Americanah by Chimamanda Ngozi Adichie is a powerful novel about race, identity, and love. We are happy to have chosen it to open of our very first of our book club brunch series. Over 25 readers joined us on Sunday, February 22, 2015 to discuss the story of Ifemelu, an intelligent and very opinionated Nigerian woman who addresses modern day social issues we face today.
It was captivating to hear how strongly many from our group felt connected to the brave character. Ifemelu created a life from observing how different groups of people live together in a world that favors one group of people over others. She is not afraid to voice her viewpoints and perplexity on her blog, “Raceteenth or Various Observations about American Blacks (Those Formerly Known As Negroes) by a Non-American Black.
We see her growth through different levels of her life, where she finds her freedom from no longer trying to sound American. We also found the way she handled love interesting. She falls in love with her childhood boyfriend in Nigeria, but distance and other difficulties she endured made her push him away for a while. During the brunch, we discussed the way she described all of her relationships, which involved a Nigerian, an American black, and a white man. Hair was also an important topic in the book as she includes her natural hair journey and her comical interactions with braiders from the African hair salon. What we loved most about the character overall was her blatant, no-nonsense honesty about the life she lived in Nigeria, and the way she viewed American culture through the eyes of Non-American Black.
We really enjoyed listening to everyone’s personal experiences as we talked about Ifemelu’s romantic relationships, friendships, and the way she described everyone around her. Check out the talking points below, and let the discussion begin!
What are the characteristics of the main character Ifemelu? Do you find her character easy to fall in love with? Do you see any reflections of yourself in Ifemelu or any other characters?
Ifemelu is a blogger in the story. She is not afraid to speak her mind about issues of race. She categorizes race as: White, Black and Non-American Black. What category do you fall under? Did your race affect your experience while reading the book? How does reading the story make you more alert to race, and to the cultural identifications within race and class?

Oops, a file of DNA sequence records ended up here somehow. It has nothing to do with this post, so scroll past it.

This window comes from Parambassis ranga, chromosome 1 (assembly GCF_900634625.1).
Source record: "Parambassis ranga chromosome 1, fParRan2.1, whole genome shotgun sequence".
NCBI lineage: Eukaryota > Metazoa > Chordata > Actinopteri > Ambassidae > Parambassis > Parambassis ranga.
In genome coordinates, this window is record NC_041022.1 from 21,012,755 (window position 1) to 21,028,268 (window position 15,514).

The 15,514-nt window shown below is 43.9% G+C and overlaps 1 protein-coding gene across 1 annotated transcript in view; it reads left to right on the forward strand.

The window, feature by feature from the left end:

Ifemelu writes in her blog that “black people are not supposed to be angry about racism” because their anger makes whites uncomfortable (223). Do you agree? Do you think that Ifemelu’s blog could make a significant change in the way we talk about race in America? s race a topic that should openingly be discussed or ignored?
There are many women characters in the book. How would you say Ifemelu described them, and do you think she did so in a fair way?
Education is a key theme in the novel. How important do you think education is to the Nigerian culture? How do you think it relates to different cultures around the world?
Language is an important theme that comes up many times in the book. One example is when Ifemelu was reprimanded by Aunty Uju for speaking Igbo to her son Dike. Aunty Uju believes that speaking their tribal language will “confuse” Dike. Let’s talk about the “extinction” of minority languages.
Obinze had difficulty obtaining immigration documents, even though he would be an asset to any country. What do you think about immigration policies today? What are some changes that need be made?
The hair braiding salon
What do you feel that the hair braiding salon represents? Let’s talk about the many conversations that were held in the salon.
Black woman’s hair quandaries play a huge role in the book. Ifemelu realizes that naturally kinky hair is a subject worth blogging about. She notices that Michelle Obama and Beyonce never appear in public with natural hair. Why do you think that is?
Read the blog post “A Michelle Obama Shout-Out Plus Hair as Race Metaphor” (299-30), and discuss why hair is a useful way of examining race and culture.
Love and relationships
Ifemelu seems to sabotage her relationships. Why do you think she eventually abandons each of her relationships?
Do you think that America is presented as in a positive or negative way in the novel?
The term “Americanah” is used for Nigerians who have been changed by having lived in America. Do you find this term to be offensive